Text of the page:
in which Prairie Schooner contributors give us a glimpse into their writing spaces and sensibilities.
Micheal O’Siadhail's thirteen collections of poetry include Tongues, Globe, Love Life, The Gossamer Wall: Poems in Witness to the Holocaust, and Poems 1975-1995. He has been awarded an Irish American Cultural Institute Prize and a Toonder Prize, and he was shortlisted for the Wingate Jewish Quarterly Prize. He has been a lecturer at Trinity College, Dublin, and a professor at the Dublin Institute for Advanced Studies. His poem "Conversation with Goethe" appears in our current issue.
Name three things of particular significance on your writing desk at the moment.
I have on my desk a book which traces the origin of Japanese characters and how pictographs combine in various ways to form complex ideographs. These signs fascinate me and in my latest book Tongues I devoted a whole section to meditating on them.
I also have here a lead pencil and a pencil sharpener. I have written all my books in pencil. I know the playwright Brian Friel wrote all his work with a ‘2B’ pencil. When we exchange postcards, I like to ask him if he is still pushing his 2B!
A third item is a picture of my wife Bríd, who has Parkinson’s disease, and sadly had to go into care early this year. I need to sense her presence here.
Name one classic you've long been wanting to read.
For years I’ve wanted to read Thomas Mann’s great four part novel Joseph und seine Brüder (Joseph and His Brothers). I know that Mann regarded this placing of these great biblical stories against the background of Egyptian history as his best work. I so want to steep myself in it.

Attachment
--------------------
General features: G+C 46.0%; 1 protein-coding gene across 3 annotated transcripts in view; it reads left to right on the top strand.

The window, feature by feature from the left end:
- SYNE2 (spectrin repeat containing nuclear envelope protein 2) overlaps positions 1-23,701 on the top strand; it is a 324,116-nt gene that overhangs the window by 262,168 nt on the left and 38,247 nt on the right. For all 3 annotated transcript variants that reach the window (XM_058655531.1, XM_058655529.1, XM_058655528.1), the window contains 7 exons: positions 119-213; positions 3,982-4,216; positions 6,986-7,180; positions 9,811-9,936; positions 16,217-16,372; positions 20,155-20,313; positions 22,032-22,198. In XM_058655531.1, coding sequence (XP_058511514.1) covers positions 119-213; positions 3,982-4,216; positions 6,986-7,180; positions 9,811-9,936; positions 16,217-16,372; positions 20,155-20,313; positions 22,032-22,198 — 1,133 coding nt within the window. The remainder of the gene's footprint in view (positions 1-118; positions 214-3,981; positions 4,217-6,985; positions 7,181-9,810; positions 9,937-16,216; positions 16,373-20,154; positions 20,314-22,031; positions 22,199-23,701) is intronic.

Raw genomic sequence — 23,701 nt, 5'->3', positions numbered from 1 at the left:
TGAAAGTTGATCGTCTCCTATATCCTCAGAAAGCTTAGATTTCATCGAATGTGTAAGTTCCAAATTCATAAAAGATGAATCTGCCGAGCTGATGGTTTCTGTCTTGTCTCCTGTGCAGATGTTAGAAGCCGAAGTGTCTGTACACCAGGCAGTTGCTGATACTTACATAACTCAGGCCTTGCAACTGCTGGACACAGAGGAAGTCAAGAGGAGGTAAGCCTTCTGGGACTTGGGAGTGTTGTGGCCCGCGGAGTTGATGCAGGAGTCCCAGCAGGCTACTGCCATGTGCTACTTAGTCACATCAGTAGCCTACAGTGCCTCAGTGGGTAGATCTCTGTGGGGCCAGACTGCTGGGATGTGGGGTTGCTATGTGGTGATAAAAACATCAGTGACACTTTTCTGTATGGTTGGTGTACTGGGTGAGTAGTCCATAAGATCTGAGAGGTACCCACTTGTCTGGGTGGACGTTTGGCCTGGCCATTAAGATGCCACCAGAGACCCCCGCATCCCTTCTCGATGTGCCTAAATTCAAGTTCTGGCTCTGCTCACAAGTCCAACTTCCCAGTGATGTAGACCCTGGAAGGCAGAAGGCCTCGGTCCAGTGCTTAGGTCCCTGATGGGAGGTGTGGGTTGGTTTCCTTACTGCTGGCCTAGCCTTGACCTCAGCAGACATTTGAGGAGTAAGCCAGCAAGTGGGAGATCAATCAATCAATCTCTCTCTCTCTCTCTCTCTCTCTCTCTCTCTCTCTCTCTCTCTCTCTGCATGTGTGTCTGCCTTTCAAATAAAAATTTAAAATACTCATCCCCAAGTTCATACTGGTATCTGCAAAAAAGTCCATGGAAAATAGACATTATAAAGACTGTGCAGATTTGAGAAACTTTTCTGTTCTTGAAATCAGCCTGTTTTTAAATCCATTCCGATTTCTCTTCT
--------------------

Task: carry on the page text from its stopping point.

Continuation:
Why haven't you read it?
I have tried to put the time aside but have never succeeded.
Is there any particular music or musician that puts you in the mood to write?
I find I can’t listen to music either while working or before I work. Music affects me deeply and could change the dominant mood of the piece I’m working on. Yet music is immensely significant for me. I love classical music and jazz. Looking back on my poetry over the years, I realise how much jazz has been a core metaphor for me.
Name a favorite book in your possession: a favorite not just for content but for its actual physical qualities.
One of the great delights of working with my publishers Bloodaxe Books is how they serve their authors so well with eye-catching covers, often with a striking painting suggesting a book’s theme. I took particular pleasure in the beautiful painting Blue Dusk by Christopher Gilvan-Cartwright on the cover of This Great Unknowing: Last Poems by Denise Levertov. This is book where both the visual impact and feel of the book add to those superb poems.
Learn more about Micheal O'Siadhail at his web site.